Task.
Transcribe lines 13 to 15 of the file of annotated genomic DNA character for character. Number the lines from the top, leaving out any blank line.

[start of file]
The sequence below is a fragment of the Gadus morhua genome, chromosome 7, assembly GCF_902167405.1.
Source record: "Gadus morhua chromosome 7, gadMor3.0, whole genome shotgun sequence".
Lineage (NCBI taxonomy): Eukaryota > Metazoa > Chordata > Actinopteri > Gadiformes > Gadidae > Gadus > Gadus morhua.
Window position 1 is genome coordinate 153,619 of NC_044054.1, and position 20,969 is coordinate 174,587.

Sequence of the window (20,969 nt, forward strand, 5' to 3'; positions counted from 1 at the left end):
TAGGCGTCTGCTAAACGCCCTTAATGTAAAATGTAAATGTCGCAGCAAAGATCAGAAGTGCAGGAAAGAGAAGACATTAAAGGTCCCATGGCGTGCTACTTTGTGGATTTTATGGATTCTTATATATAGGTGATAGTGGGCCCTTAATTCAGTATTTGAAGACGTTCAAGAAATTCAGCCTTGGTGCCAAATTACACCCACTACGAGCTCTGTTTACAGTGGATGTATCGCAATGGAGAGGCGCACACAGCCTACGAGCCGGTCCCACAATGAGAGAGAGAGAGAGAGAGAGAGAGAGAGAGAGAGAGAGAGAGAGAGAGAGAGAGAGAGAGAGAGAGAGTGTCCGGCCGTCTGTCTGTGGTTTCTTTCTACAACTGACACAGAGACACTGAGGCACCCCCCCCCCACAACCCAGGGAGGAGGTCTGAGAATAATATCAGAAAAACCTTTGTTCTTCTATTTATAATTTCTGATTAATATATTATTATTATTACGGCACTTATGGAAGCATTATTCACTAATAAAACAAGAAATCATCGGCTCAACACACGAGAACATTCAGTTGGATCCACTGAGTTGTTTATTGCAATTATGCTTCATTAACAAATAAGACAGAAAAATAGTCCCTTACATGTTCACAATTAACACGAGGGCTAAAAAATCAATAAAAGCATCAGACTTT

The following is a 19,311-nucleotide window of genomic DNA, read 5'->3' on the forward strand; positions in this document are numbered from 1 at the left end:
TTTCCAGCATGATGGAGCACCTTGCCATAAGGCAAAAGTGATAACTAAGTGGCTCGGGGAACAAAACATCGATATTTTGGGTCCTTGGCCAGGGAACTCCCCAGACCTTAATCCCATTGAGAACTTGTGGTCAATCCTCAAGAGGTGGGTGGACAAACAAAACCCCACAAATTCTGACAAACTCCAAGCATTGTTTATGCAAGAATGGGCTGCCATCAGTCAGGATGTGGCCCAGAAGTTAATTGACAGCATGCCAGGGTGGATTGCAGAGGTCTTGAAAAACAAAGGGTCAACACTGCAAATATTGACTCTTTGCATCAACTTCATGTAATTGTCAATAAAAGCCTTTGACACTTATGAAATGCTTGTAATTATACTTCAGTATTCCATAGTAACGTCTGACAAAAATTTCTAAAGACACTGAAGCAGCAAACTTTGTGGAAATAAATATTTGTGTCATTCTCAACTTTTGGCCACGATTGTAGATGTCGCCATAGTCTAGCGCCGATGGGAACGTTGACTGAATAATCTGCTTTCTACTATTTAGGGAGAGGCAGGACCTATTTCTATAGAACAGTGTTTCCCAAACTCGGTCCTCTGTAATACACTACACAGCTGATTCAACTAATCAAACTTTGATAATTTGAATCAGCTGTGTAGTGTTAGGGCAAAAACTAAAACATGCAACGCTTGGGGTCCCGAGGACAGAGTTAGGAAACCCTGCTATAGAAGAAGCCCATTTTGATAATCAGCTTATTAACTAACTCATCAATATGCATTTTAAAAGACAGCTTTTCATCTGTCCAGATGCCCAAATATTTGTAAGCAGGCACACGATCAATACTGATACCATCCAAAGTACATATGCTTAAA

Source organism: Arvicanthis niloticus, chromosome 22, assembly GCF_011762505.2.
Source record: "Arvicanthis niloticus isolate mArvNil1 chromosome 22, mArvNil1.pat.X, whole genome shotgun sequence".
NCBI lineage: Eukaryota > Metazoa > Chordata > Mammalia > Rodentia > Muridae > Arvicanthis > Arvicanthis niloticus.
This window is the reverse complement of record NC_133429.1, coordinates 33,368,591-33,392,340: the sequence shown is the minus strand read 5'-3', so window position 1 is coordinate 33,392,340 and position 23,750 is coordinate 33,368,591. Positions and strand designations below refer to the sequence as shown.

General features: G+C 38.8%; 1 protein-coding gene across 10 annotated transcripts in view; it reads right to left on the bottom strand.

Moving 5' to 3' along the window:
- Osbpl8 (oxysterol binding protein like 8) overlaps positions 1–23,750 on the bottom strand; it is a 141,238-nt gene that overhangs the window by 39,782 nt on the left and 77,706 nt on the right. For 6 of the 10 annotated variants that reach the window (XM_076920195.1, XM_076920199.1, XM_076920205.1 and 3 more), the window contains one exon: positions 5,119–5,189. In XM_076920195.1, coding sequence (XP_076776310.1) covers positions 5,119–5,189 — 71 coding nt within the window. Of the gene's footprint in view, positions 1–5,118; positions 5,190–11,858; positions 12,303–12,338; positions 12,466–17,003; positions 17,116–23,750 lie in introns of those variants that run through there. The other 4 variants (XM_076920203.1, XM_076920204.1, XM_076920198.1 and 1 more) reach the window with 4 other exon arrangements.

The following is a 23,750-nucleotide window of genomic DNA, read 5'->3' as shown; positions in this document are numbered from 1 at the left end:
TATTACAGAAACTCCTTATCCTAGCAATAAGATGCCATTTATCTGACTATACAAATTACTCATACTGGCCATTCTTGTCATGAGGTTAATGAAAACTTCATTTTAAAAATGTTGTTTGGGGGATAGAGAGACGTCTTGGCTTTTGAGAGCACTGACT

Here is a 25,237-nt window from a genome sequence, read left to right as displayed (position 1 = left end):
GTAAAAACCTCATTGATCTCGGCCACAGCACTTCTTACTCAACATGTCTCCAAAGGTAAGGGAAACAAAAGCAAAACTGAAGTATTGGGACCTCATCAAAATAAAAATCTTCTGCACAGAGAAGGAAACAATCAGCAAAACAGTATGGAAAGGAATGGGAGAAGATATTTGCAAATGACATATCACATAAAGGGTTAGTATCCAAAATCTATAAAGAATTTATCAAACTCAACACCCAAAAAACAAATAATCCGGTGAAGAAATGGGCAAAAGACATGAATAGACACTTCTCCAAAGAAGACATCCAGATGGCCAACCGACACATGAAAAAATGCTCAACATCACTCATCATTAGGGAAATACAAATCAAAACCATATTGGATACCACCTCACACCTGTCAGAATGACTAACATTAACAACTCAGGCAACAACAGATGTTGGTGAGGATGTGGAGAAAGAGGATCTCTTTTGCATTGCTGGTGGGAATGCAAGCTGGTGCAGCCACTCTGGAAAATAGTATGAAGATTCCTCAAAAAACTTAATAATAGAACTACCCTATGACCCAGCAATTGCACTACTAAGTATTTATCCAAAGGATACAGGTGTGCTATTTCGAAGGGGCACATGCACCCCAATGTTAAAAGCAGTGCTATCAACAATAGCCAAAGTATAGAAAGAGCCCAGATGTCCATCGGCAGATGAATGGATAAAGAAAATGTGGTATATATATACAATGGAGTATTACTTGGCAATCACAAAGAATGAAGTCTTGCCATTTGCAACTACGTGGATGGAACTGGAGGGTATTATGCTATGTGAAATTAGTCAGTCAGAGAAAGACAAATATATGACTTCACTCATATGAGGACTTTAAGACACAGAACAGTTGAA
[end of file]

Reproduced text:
General features: G+C 38.8%; 1 protein-coding gene across 10 annotated transcripts in view; it reads right to left on the bottom strand.

Moving 5' to 3' along the window:
- Osbpl8 (oxysterol binding protein like 8) overlaps positions 1–23,750 on the bottom strand; it is a 141,238-nt gene that overhangs the window by 39,782 nt on the left and 77,706 nt on the right. For 6 of the 10 annotated variants that reach the window (XM_076920195.1, XM_076920199.1, XM_076920205.1 and 3 more), the window contains one exon: positions 5,119–5,189. In XM_076920195.1, coding sequence (XP_076776310.1) covers positions 5,119–5,189 — 71 coding nt within the window. Of the gene's footprint in view, positions 1–5,118; positions 5,190–11,858; positions 12,303–12,338; positions 12,466–17,003; positions 17,116–23,750 lie in introns of those variants that run through there. The other 4 variants (XM_076920203.1, XM_076920204.1, XM_076920198.1 and 1 more) reach the window with 4 other exon arrangements.